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The Geography of Memory: Fiction by Kabu Okai-Davies

Image: Al Ibrahim via Flickr

Memory dances like a mirage, alchemy of metaphors for something else, like a fictional character in a novel, anchored to the past of a city of bricks called Newark in New Jersey. Personally I am learning how to deal with the vicissitudes of being an African immigrant in America. Rapt within the inward silence of each night, just before I sleep, my thoughts tell me: We are all flickers in the sky, meteors in the galaxy of heaven’s thoughts, representations of things past; we have suffered the agonies of history, weathered the storms of time, coups, tyranny and the deceptions of languages that tell us untruths about ourselves. The philosophy of time marches on against the crushing blows of history’s tragic tales that tyrants tell, the ruse of despotic rulers, paltry promises of politicians, empty witticisms of traditional witchdoctors, prayers of the zealot, secessionists and their extremist ideologies. Despite the maleficent nightmares of genocide, the persistence of memory allows me to endure in these times of hibernation, waiting for a new spring to tell the world my version of history. All these disconcerting things I did experience, most of them against my will, within the darker realm of my dreaming of reality or did I actually experience them in the secret chambers of the consciousness of the body on this physical earth? Or am I just a representation of thoughts gone astray? Anyway these are the reasons why I left Africa in search of other realms of freedom. I have often asked myself whether being who I am is a coincidence of time and space. But one thing that I know is that, I have become the evidence of my meditations on memory.

My dreams of the future and hopes for myself have been deferred, promises unfulfilled, excuses have been given and the things that I was told would be added unto me if only I sought the political kingdom of independence have all eluded me. I am like a country that has gone astray, betrayed by the very people who told me they would work for my interest, lead me besides still waters and restore my soul. But rather, see how wretched I have become, shards of memory, splinters of dreams, fragments of lost futures, unborn, unkempt, unbelievable and of course objectionable. How do I account for my own identity and personality? If it is true that our personality determines our personal circumstances, how do I change my personality in order to change my personal circumstances? I am now a gypsy on the streets of America.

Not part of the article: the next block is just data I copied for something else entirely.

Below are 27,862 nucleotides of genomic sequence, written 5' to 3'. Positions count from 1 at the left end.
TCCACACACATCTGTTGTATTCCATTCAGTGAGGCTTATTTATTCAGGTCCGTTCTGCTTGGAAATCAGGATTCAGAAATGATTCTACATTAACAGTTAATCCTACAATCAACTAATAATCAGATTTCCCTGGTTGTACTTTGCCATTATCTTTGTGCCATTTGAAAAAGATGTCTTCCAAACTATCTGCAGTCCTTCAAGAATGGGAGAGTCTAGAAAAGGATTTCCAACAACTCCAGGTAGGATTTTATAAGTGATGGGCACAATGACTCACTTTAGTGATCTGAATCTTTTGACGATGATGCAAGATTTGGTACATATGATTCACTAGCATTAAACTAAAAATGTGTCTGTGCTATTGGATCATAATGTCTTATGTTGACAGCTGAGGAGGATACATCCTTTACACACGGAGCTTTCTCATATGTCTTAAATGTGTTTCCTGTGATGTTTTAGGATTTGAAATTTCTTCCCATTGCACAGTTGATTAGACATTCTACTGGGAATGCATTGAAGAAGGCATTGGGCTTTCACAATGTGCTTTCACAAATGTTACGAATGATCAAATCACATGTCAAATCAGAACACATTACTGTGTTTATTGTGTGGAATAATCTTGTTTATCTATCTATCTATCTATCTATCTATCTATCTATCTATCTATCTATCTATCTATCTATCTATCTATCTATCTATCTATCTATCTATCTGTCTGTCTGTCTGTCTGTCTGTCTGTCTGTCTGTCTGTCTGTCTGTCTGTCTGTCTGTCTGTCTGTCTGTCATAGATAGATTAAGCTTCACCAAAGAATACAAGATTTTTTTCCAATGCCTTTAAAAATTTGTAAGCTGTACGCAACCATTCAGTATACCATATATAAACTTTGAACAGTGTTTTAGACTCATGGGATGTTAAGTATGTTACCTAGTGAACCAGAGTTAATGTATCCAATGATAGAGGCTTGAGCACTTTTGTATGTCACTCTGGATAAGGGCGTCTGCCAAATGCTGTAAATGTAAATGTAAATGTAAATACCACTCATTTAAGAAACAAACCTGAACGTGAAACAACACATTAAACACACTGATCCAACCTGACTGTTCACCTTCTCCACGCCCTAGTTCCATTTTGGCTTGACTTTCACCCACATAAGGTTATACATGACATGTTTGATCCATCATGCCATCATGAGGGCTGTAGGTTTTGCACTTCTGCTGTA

The things that I remember about myself are not the same things that others remember about me. Remembering is one of those mysteries that memory experts claim works by a system of an inner alchemical processes and a methodology embedded within our neurons by which we remember the things that need remembering. But there are times when my memory systems fail and the mnemonic spirit goes to sleep. On other occasions it becomes overloaded with the intricate details of my past and I remember everything in such minutiae, the past becomes the present. Sometimes, I find myself knocking at the door of memory and it refuses to yield its treasured past. Too often I can only see through the window of memorized pain, anguish and fear and the many moments when I could have made love to my former lovers in different ways that could have made me to mark myself permanently on the landscape of their memory of me. But I failed them many times. I was selfish, I was unimaginative and pedantic, thinking only about my pleasures and forsaking the desires of my former lovers. I failed them and I failed myself, dragging out the narrative of my alienation as an immigrant in America and losing many opportunities to legitimize my life as an alien in the New World. Now I must reconstruct my past and make love to them all over again, as if yesterday and today were still the same day and nothing, not even time itself has transpired between me and the many memories of my past lovers. Then of course, out of inner curiosity I jump through the window into the house of memory, to reappraise the past, the ancient haunted years; by reliving all the evidence of my mistakes, the abuses, embarrassing moments and the humiliations. I still remember the lost loves, my lack of charisma and fumbling before girls and missing the opportunities that their loving eyes offered me the chance of my manhood; these were the wasted years. Sometimes in the lonely nights just before sleep, I remember the things that I could have done, books I should have read, masterpieces I could have written, career paths I should have taken, different journeys I should have travelled or even the possibility of being born by different parents, in a more fortunate country, free of the tragedy of tribalism and rituals of eulogizing the dead; at a different period in history, made different choices that would have led me on a different path to my destiny. Likewise, there are some memories that have followed me and others recede into the dark shadows of the mind.

‘Do you dream when you sleep, Songhai?’ The voice asked.

‘Yes,’ I said.

‘How often do you dream?’ It asked again.

‘Quite often.’ I said. ‘Sometimes I dream every night?’

‘Do you dream that you are back in Africa but your body is in America?’ The voice asked.